The 100 Fan Comic Wants to Give Clexa Fans the Story They Deserve

Image: Clexa Comic
Image: Clexa Comic

Almost two years ago, a large contingent of The 100's fandom swiftly turned on the show and its creators after the sudden death of Lexa, one of its popular queer characters. For many, Lexa’s death was a shocking twist of events that betrayed the show and spat in the face of its fandom.


As the relationship between Clarke (Eliza Taylor) and Lexa (Alycia Debnam-Carey) developed over The 100's early seasons, the show developed a loyal fanbase who responded strongly to the depiction of a healthy, loving queer relationship between two women. But then seemingly out of nowhere, just as Clarke and Lexa finally consummated their relationship in The 100's third season on the CW, Lexa was suddenly killed off. It meant that Clexa became the latest in a long line of fictional lesbian relationships to end in unnecessary tragedy. Fans revolted, The 100's ratings briefly dropped, the creative team spoke out about the whole ordeal—it was a mess.

But, with that all in the past, a group of diehard Clexa fans are setting out to give the rest of the fandom the Clarke and Lexa-centric story they’ve always wanted, with Lightning Only Strikes Once, a new comic book adapted from a piece of fan fiction by the same name. Written by Fiona Dean, illustrated by Alaïs Legrand, and adapted by Derrick Crow, Lightning Only Strikes Once imagines a world in which Clarke and Lexa are able to travel back through time to a point just before the events that begin The 100's first season.

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With their knowledge of the future, Clarke and Lexa set out to change the course of history while re-experiencing a number of key moments from The 100 that fans will recognize from the show. Certain moments will play out similar to how Clarke and Lexa remember them, but others, like Lexa’s death, are bound to change based on how the heroes change the past.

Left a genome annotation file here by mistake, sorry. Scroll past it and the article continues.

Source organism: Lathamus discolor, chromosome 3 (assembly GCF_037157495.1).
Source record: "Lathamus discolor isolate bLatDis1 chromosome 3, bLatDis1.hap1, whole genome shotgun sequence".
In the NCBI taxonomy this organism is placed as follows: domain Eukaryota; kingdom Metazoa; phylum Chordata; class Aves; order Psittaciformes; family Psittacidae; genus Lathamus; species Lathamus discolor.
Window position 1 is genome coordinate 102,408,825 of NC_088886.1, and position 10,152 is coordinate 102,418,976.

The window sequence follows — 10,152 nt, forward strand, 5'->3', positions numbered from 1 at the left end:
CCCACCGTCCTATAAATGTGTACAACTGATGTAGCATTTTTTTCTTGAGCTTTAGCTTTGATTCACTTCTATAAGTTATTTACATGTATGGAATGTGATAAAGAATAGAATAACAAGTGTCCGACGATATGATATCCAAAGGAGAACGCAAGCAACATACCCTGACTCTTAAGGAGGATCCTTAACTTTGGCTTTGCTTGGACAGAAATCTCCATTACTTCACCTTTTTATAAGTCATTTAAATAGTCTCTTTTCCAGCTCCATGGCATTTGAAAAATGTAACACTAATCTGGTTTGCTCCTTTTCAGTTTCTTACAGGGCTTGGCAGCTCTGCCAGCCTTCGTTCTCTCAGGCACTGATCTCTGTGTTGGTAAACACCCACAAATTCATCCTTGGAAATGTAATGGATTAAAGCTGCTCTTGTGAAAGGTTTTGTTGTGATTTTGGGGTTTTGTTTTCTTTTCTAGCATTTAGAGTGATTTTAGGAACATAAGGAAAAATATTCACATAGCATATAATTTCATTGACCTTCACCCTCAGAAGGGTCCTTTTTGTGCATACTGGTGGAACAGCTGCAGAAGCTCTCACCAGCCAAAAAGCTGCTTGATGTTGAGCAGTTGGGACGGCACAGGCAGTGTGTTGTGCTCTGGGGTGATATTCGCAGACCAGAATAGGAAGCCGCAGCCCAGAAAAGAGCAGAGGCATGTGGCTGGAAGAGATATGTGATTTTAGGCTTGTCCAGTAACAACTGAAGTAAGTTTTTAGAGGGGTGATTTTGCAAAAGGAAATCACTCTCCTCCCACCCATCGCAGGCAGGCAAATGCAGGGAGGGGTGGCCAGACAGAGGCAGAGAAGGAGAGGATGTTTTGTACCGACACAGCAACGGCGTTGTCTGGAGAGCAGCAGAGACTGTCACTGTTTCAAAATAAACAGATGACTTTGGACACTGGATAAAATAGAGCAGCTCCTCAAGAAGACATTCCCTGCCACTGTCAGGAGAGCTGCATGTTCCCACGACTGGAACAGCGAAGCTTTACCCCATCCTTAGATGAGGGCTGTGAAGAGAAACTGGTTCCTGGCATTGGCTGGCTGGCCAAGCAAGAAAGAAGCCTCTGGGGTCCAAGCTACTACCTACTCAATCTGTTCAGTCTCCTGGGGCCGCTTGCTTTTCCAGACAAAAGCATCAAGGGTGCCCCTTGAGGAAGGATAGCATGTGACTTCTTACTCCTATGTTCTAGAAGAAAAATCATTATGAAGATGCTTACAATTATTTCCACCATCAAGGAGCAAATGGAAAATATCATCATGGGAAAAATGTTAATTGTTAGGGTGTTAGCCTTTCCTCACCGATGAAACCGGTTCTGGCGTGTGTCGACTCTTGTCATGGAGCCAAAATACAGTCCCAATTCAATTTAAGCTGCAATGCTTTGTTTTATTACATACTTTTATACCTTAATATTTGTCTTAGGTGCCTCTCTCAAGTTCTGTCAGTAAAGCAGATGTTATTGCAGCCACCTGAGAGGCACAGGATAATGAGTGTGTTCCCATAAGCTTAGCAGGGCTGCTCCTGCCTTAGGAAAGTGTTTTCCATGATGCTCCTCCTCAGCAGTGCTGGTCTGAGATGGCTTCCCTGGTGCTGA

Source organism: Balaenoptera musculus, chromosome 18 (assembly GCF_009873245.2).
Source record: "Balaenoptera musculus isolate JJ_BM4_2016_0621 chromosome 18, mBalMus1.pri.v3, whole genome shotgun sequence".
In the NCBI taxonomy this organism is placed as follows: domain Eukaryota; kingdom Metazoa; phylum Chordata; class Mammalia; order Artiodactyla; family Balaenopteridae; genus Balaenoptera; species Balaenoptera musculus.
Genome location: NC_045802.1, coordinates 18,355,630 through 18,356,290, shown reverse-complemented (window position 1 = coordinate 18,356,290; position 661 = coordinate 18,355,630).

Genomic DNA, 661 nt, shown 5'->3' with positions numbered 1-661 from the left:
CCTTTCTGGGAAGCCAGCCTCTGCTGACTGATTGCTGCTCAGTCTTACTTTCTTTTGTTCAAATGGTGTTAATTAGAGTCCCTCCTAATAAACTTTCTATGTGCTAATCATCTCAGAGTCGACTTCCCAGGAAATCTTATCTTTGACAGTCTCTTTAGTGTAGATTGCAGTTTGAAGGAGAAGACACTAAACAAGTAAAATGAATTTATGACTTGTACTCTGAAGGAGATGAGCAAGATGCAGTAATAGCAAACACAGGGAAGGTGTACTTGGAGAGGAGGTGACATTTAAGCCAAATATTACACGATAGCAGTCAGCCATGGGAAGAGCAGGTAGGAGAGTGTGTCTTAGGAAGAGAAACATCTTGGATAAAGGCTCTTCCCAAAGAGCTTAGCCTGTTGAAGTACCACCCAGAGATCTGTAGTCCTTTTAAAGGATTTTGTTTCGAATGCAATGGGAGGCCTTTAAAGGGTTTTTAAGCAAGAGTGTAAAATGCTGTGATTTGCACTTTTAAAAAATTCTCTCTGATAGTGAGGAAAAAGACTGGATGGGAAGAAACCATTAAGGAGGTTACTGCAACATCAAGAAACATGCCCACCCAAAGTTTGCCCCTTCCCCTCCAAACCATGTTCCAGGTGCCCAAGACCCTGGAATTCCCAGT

Lightning Only Strikes Once has already blown past its initial crowdfunding goal of $20,000 and is on track to begin, ahem, shipping out the first volume of stories later this spring. According to the book’s creative team, a portion of the proceeds are going back to Koh Tao International Primary, an elementary school in Thailand actress Eliza Taylor helped build.

Though it’s a work of fan fiction, Lightning Only Strikes Once could very well end up being the perfect demonstration of how The 100 could have ultimately ended up handling Clarke and Lexa better on the actual show.





I’m still having trouble understanding (maybe I shouldnt try) the rabid fanbase reaction to this event. The actress had to leave the show for Fear the Walking Dead, they needed a way to kill her character off in a meaningful manner and I would argue they handled the story aspect of it quite well in terms of how the following events got played out. It wasn’t like the creators were killing off every LGBTQ character in the show out of spite or purposely targeting them.

I know Hollywood hasn’t been stellar in their portrayal/keeping alive LGBTQ characters, but this was clearly more of a case of contractual conflicts as opposed to an act of mistreatment of the character

Now I get there are other ways to write off a character without killing them, but that would have been a hard contextual thing to implement in the kill or be killed world that was created. You couldnt just have them consummate the relationship and suddenly never talk to or see each other again, or replace the actress with another actress without disrupting the narrative or create a jarring disconnect.